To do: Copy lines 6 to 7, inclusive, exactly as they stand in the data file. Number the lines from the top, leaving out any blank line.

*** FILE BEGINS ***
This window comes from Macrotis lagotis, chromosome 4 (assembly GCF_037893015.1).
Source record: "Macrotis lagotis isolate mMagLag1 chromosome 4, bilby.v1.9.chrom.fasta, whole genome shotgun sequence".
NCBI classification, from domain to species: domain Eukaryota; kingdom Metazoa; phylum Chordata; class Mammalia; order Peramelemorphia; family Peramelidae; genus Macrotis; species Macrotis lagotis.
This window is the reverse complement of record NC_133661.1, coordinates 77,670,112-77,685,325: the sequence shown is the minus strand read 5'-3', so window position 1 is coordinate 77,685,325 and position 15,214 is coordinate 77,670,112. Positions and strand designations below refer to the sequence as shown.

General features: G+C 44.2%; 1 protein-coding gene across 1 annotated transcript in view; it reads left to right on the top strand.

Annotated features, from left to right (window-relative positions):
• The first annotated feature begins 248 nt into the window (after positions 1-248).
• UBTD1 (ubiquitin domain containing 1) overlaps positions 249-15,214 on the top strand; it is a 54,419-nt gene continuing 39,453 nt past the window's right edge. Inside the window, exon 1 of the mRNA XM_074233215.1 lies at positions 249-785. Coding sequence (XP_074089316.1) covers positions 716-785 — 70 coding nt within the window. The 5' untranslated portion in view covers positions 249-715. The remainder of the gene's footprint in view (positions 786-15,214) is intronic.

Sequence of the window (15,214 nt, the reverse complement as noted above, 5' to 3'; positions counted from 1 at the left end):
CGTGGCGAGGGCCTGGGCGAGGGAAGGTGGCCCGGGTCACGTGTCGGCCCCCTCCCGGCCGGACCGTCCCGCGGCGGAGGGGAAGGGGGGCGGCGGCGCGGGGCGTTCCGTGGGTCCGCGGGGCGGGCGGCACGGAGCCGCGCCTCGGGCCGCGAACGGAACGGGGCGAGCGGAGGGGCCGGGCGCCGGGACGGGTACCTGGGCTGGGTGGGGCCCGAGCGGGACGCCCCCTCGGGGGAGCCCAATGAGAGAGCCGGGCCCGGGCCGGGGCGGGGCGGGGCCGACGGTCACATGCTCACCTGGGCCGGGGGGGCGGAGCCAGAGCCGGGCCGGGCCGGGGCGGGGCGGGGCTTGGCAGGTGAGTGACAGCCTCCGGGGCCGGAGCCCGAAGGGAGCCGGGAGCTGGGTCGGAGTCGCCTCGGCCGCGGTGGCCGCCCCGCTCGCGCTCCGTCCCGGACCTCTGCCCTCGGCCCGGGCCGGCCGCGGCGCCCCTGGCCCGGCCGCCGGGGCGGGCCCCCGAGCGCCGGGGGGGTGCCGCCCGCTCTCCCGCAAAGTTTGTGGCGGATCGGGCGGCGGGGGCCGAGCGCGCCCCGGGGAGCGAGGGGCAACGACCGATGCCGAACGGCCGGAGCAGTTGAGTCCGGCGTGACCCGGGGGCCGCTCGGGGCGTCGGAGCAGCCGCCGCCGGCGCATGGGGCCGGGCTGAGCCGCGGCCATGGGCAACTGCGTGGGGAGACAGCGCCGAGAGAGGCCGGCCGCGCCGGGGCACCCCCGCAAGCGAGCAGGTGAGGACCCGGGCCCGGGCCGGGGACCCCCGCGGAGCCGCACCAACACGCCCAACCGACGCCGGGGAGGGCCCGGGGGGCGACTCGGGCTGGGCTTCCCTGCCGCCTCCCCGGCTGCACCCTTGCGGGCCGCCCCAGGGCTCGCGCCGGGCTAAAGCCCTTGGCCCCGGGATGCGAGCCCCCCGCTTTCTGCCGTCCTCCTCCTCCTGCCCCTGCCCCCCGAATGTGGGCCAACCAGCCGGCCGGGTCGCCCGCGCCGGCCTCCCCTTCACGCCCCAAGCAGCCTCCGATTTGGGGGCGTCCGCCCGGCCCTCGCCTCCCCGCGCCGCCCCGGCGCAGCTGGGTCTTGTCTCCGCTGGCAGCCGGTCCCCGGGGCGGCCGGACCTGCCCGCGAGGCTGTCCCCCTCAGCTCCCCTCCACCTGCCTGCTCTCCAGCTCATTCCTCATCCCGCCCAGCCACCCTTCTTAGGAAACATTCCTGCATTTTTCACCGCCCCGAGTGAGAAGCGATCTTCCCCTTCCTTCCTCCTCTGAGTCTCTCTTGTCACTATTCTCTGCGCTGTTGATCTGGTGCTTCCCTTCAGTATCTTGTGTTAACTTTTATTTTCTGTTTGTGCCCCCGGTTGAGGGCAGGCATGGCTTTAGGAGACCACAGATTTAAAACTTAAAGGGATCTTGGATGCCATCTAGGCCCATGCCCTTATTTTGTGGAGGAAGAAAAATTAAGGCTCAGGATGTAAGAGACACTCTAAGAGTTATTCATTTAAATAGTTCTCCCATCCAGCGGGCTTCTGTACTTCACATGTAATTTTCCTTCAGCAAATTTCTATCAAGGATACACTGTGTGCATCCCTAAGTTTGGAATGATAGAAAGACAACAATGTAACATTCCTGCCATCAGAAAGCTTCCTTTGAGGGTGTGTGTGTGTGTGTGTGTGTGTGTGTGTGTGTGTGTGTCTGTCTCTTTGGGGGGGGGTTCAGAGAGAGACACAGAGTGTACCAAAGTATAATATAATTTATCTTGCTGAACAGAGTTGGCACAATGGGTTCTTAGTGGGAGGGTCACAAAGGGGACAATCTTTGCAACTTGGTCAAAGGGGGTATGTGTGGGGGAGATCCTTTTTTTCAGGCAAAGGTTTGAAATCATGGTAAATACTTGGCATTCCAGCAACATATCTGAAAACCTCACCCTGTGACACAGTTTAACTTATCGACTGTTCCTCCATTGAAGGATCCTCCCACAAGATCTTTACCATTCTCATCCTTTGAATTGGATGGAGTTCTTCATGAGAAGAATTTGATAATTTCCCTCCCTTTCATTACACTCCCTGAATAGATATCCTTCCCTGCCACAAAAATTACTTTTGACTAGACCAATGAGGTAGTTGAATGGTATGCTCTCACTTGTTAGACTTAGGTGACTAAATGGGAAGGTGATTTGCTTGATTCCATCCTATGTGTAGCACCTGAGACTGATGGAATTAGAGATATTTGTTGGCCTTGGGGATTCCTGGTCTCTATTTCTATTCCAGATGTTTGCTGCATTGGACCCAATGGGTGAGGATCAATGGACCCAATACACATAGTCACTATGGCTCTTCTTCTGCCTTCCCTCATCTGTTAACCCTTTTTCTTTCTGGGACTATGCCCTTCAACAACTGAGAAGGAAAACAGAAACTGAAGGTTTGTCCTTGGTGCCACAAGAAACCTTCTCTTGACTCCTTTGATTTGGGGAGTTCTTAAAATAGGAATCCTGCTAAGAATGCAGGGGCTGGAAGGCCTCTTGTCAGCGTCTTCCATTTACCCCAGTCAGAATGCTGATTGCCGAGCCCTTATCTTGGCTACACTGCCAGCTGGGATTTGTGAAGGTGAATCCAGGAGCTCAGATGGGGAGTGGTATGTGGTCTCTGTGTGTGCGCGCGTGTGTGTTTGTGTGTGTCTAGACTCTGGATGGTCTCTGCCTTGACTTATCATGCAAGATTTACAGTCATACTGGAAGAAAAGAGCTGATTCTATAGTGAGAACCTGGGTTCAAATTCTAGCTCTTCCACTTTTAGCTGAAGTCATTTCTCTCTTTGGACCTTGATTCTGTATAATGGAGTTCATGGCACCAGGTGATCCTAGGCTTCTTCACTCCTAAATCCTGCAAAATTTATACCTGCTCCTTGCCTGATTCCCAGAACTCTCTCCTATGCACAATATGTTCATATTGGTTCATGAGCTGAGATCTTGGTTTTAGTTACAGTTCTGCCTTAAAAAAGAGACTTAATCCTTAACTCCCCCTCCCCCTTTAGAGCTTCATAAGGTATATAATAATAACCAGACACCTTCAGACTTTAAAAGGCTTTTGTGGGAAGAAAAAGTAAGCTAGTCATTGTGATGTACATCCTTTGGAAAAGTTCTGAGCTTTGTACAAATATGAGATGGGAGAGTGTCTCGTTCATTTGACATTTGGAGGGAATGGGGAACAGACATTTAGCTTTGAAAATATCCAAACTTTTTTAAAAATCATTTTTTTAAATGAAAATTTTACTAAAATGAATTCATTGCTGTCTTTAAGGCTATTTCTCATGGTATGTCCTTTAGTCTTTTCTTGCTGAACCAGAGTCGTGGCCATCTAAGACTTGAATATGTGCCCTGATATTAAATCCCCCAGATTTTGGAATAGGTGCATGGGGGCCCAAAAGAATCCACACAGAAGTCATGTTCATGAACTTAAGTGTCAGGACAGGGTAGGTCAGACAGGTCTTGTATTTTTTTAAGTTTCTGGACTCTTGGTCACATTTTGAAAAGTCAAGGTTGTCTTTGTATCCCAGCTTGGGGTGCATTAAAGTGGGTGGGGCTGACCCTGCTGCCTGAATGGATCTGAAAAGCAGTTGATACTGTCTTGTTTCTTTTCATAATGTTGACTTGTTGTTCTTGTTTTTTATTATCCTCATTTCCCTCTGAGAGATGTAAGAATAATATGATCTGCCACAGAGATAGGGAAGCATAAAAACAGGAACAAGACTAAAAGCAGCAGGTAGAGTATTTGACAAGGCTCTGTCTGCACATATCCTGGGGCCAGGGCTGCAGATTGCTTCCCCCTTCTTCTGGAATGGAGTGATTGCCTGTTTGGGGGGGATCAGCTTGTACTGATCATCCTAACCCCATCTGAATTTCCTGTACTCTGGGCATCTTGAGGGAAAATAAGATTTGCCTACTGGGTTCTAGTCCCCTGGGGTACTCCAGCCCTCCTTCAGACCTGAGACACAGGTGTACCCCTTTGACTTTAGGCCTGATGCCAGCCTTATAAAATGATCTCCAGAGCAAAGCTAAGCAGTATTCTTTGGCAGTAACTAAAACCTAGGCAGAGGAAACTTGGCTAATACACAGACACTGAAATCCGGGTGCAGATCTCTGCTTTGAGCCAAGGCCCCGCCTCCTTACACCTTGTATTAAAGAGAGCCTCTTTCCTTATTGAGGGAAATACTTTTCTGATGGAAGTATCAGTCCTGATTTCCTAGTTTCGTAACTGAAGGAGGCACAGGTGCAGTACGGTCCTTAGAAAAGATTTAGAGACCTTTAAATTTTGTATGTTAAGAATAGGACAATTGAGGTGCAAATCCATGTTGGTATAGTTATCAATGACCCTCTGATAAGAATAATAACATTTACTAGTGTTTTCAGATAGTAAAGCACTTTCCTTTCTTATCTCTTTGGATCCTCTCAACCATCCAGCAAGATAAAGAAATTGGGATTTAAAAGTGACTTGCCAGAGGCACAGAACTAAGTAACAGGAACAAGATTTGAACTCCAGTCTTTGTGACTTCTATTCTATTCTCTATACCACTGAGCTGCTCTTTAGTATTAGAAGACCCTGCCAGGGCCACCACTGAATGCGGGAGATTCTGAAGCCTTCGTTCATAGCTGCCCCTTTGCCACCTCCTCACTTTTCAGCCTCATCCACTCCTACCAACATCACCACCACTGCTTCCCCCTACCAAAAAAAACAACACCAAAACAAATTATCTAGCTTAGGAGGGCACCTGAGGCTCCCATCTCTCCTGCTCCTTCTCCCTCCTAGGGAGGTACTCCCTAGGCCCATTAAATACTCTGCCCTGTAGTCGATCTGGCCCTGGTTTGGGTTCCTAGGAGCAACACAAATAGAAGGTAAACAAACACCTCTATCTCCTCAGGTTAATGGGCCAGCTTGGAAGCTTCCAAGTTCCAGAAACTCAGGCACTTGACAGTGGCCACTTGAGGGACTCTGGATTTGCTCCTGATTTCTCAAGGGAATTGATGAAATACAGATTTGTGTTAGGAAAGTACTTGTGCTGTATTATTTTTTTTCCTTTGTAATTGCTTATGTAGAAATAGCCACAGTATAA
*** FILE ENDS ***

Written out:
Annotated features, from left to right (window-relative positions):
• The first annotated feature begins 248 nt into the window (after positions 1-248).